I was left in a peculiar position at the London Neighbourhoods Online Unconference, held at the offices of Ofcom on Saturday. On the very same day that the Stockwell Festival was being staged, plus the Lambeth Archives Open Day, here I was, flying the online flag for Sunny Stockwell, just as I enter single digit days ahead of the Great Escape.
The Unconference itself wasn’t so much Talk About Local, but looking ahead to how #hyperlocals can help one other. I have new personal and professional challenges ahead of me. Meeting up with skilled #hyperlocal enthusiasts, and only good could come out of the collaboration and conversation.
The day itself was positioned perfectly as a move away from debate towards dialogue. I still have some reservations about the merits of an Unconference; essentially there is no agenda – you set it yourself.
Around one hundred or so #hyperlocals assembled early on Saturday morning with a stunning view looking upstream along the Thames from Southwark Bridge. The panoramic proved to be the inspiration, and fifteen minutes later, a shared agenda for workshops was put in place.
I chipped in with the slightly mischievous: Local authorities, local media and #hyperlocals: conflict or collaboration?
This viewpoint obviously depends on precisely where your own #hyperlocal is positioned. Sitting here in Sunny Stockwell right now, and sadly the outlook is one of conflict.
A local authority back peddling to try and gain control of the local agenda, and a local newspaper that seemingly turns a blind eye to the sock puppeting style of the lead attack dog journo towards local blogs. This was a dialogue that I wanted to share with other London bloggers, to find out if Lambeth is unique in putting in place such high levels of suspicion.
The session itself became slightly confused. It appeared to crossover with a pre-planned Q & A with the very good @foodiesarah, who is responsible for the #hyperlocal network of sites at The Guardian.
The local authority element got mislaid, but instead we shared ideas about the relationship between bloggers and BIG (ish) media. It would have been decent if representation was here from BIG (ish) media, but with @SthLondonPress taking seven days to publish print copy online, and even a year to update a blog, (blimey) then I’m sure our family newspaper friends had better things to be doing.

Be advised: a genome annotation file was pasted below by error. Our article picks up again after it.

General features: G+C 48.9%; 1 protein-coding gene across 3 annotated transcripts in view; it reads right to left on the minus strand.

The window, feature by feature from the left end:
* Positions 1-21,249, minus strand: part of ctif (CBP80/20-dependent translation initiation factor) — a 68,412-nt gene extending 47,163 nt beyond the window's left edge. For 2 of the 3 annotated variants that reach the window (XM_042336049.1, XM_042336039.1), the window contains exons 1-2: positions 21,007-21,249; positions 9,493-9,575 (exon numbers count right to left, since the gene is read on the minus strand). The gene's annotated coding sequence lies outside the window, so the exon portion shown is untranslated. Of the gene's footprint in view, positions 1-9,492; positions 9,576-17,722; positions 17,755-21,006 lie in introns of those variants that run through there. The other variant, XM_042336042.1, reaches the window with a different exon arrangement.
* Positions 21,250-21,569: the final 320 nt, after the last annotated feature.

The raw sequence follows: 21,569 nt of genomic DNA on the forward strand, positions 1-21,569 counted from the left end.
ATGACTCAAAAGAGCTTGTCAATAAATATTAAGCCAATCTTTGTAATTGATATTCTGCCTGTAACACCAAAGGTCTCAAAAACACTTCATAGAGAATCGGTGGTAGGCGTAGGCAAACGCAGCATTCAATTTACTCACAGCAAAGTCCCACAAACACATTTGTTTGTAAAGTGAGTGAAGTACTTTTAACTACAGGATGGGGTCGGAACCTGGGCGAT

The question was posed: are #hyperlocals the enemy? A spontaneous YES! resonated around the room. This *isn’t* by choice, but with the complete failure of BIG (ish) media around these parts to collaborate with the passionate informal network of local news junkies on the ground, this is often how it feels.
An excellent point was made in that media and life overlap. This is a proposition that BIG (ish) media can’t handle. The old linear model of reporting is still a one-way conversation, and the very pace of #hyperlocal life simply can’t translate to the painful process of publishing news content either offline, or even online by the BIG boys.
The collaboration element to the session proved to be the most contentious. @foodiesarah urged all #hyperlcoals to invoice, whenever BIG (ish) media lift our stories. It’s a fine principle to uphold, but the reality is that most of us can’t be arsed to file an invoice to a faceless organisation, and then wait around for a month for a poxy payment. You simply get on, do your thing and find new stories.
This theme then developed into a debate about what alternative form of payment could be accepted, if this collaboration could ever work. Most in the room favoured online links as a form of currency.
#hyperlocals do whatever it is that they do, not for the dosh, but for the sharing and collaboration, plus the passion for their own #hyperlocal news patch. We have stories to tell that BIG (ish) media are too lazy to look out for. Ultimately it is about getting these stories heard.